Auto Theft Defense in Indiana

In movies and on television, stealing fast cars can be made to seem macho and romantic. The hero breaks into the exotic sports car late at night, breaks into the ignition column, splices wires together and zooms into the night. But in real life, the truth is significantly less impressive. For one thing, the cars usually stolen are more often than not regular sedans. And at the end of the day, it’s not riches and fame that await the thief, but instead courtrooms and prison cells.

Contact McNeely Stephenson in New Albany

If you’ve been accused, charged or arrested for auto theft in Indiana, contact McNeely Stephenson Attorneys in New Albany. McNeely Stephenson has years of experience defending cases all over Indiana and will work tirelessly to help create the defense strategy you need. We have the resources and experience to help. If you have questions or want to set up a free consultation, contact us online or call us at 812.725.8224.

Legal Definition

The concept of auto theft is fairly simple: taking someone else’s vehicle without their permission. But while that is certainly a part of it, the prosecutor must prove that not only did the defendant take the vehicle, but he had no intention of ever returning it — a much more difficult proposition.

Indiana Law

Indiana law is specific about the crimes and penalties related to auto theft. The specific statutes state:

IC 35-43-4-2.5 Auto theft; receiving stolen auto parts Sec. 2.5. (a) As used in this section, “motor vehicle” has the meaning set forth in IC 9-13-2-105(a). (b) A person who knowingly or intentionally exerts unauthorized control over the motor vehicle of another person, with intent to deprive the owner of: (1) the vehicle’s value or use; or (2) a component part (as defined in IC 9-13-2-34) of the vehicle; commits auto theft, a Level 6 felony. (c) A person who knowingly or intentionally receives, retains, or disposes of a motor vehicle or any part of a motor vehicle of another person that has been the subject of theft commits receiving stolen auto parts, a Level 6 felony.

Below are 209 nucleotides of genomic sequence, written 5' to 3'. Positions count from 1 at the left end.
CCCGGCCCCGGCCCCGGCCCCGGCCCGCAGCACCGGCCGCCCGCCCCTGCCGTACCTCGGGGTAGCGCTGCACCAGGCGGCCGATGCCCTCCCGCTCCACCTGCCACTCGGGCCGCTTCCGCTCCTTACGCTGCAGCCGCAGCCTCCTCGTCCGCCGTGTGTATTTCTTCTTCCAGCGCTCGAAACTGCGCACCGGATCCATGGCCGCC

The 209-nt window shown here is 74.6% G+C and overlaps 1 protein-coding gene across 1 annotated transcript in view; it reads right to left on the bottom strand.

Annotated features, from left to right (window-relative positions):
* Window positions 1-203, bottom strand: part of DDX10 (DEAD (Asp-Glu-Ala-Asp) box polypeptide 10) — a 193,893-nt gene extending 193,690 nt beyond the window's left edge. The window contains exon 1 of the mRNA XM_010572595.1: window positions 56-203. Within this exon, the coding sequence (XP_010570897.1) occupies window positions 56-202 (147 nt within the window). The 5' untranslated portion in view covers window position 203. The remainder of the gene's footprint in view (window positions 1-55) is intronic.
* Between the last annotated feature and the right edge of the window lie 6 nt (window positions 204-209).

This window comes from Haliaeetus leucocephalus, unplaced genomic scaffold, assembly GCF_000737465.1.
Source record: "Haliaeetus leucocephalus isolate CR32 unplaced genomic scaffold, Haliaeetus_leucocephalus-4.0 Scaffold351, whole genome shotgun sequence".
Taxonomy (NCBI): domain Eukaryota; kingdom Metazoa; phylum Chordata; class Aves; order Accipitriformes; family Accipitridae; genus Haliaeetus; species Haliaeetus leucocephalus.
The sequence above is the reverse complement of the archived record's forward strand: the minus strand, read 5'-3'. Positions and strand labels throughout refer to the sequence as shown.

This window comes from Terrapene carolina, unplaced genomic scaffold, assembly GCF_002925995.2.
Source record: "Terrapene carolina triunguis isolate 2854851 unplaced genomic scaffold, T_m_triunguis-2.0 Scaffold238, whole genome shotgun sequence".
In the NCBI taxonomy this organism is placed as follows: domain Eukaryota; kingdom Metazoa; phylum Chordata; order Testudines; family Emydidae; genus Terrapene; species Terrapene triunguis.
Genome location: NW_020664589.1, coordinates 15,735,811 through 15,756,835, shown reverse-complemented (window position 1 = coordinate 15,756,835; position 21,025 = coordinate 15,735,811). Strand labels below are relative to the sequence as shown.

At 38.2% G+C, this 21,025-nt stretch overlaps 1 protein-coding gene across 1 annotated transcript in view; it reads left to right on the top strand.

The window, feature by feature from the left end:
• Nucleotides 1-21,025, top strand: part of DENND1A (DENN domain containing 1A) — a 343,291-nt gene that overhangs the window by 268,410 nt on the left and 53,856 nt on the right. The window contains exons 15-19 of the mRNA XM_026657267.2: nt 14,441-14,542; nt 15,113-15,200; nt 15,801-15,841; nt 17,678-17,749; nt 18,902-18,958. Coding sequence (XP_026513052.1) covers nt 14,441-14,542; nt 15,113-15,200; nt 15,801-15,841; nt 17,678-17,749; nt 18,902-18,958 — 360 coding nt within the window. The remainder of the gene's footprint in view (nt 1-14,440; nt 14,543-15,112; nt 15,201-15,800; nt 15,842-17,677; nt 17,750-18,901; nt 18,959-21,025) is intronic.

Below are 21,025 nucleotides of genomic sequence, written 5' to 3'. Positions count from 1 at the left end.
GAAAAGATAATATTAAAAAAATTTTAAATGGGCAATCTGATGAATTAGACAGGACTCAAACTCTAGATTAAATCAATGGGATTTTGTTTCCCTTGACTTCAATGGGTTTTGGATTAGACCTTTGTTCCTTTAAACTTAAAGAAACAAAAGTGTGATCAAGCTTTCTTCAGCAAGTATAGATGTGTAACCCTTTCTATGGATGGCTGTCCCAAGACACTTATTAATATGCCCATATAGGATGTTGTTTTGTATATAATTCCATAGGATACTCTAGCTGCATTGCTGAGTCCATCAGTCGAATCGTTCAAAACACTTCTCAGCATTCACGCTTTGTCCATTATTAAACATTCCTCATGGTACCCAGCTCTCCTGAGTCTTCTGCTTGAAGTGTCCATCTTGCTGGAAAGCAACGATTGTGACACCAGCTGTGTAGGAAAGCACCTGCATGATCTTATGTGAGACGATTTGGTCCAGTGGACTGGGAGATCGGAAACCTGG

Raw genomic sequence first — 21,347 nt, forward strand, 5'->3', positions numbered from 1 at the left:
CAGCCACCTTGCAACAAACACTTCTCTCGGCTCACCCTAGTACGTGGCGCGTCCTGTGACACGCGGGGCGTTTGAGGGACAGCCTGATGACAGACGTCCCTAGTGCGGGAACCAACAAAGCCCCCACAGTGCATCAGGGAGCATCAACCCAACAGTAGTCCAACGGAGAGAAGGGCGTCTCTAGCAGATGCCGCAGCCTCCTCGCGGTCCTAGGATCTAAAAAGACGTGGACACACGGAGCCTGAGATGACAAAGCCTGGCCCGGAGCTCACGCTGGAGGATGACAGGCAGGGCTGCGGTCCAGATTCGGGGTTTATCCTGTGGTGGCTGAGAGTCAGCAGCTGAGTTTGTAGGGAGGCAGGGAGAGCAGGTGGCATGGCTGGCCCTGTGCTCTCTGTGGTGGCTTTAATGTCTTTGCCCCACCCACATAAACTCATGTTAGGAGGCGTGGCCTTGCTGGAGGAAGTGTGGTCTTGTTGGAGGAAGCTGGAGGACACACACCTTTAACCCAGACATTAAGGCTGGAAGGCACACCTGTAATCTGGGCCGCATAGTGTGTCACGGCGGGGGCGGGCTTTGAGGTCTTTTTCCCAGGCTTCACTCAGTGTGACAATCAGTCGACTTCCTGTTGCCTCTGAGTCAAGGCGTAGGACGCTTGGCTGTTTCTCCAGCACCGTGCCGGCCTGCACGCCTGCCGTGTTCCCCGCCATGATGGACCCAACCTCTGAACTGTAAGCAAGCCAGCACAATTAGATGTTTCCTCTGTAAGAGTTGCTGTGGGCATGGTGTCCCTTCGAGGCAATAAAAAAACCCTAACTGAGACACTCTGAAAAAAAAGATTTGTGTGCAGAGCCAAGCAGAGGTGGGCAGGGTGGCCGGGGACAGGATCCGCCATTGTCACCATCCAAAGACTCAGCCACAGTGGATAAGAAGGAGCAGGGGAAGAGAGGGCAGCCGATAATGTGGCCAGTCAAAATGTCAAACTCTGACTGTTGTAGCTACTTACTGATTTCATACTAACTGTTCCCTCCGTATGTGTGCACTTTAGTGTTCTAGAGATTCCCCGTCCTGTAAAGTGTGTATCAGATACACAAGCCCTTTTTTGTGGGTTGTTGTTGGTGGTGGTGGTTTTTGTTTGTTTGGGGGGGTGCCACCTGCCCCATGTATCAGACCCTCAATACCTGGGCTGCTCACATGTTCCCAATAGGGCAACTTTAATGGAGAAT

Indiana Code Section 35-43–4-3 (Joyriding/ Criminal Conversion) Sec. 3. (a) A person who knowingly or intentionally exerts unauthorized control over property of another person commits criminal conversion, a Class A misdemeanor. (b) The offense under subsection (a) is a Level 6 felony if committed by a person who exerts unauthorized control over the motor vehicle of another person with the intent to use the motor vehicle to assist the person in the commission of a crime. (c) The offense under subsection (a) is a Level 5 felony if: (1) committed by a person who exerts unauthorized control over the motor vehicle of another person; and (2) the person uses the motor vehicle to assist the person in the commission of a felony. (d) The offense under subsection (a) is a Level 6 felony if: (1) the person acquires the property by lease; (2) the property is a motor vehicle; (3) the person signs a written agreement to return the property to a specified location within a specified time; and (4) the person fails to return the property: (A) within thirty (30) days after the specified time; or (B) within three (3) days after a written demand for return of the property is either: (i) personally served on the person; or (ii) sent by registered mail to the person’s address that is provided by the person in the written agreement.

Car Theft Penalties

Auto Theft

A conviction of auto theft for a first offense is considered a Level 6 Felony, the penalty for which includes a maximum of a $10,000 fine and a maximum of up to 30 months in prison. Previous convictions raise the charge to a Level 5 Felony; the fines remain the same, but maximum possible jail time increases to six years.

Joyriding/Criminal Conversion

The charge is a Class A misdemeanor which includes a maximum of a $5,000 fine and one year in jail.

Possible Defense

There are two basic defenses used against charges of auto theft.

  • The first is that the defendant had the intention of returning the car. If the defense can plausibly prove this true, then charges may be reduced to joyriding, which carries much less serious penalties.
  • The second defense is common mostly among family and friends. This includes implied consent, suggesting that the defendant either had consent or was simply taking the vehicle for a ride.

McNeely Stephenson, a law firm in New Albany, Indiana, has faithfully served the people and communities of Indiana and Kentucky for several years in a variety of legal areas. We have the experience and resources to help. To ask a question or to set up a free consultation, contact us online or call us at 812.725.8224.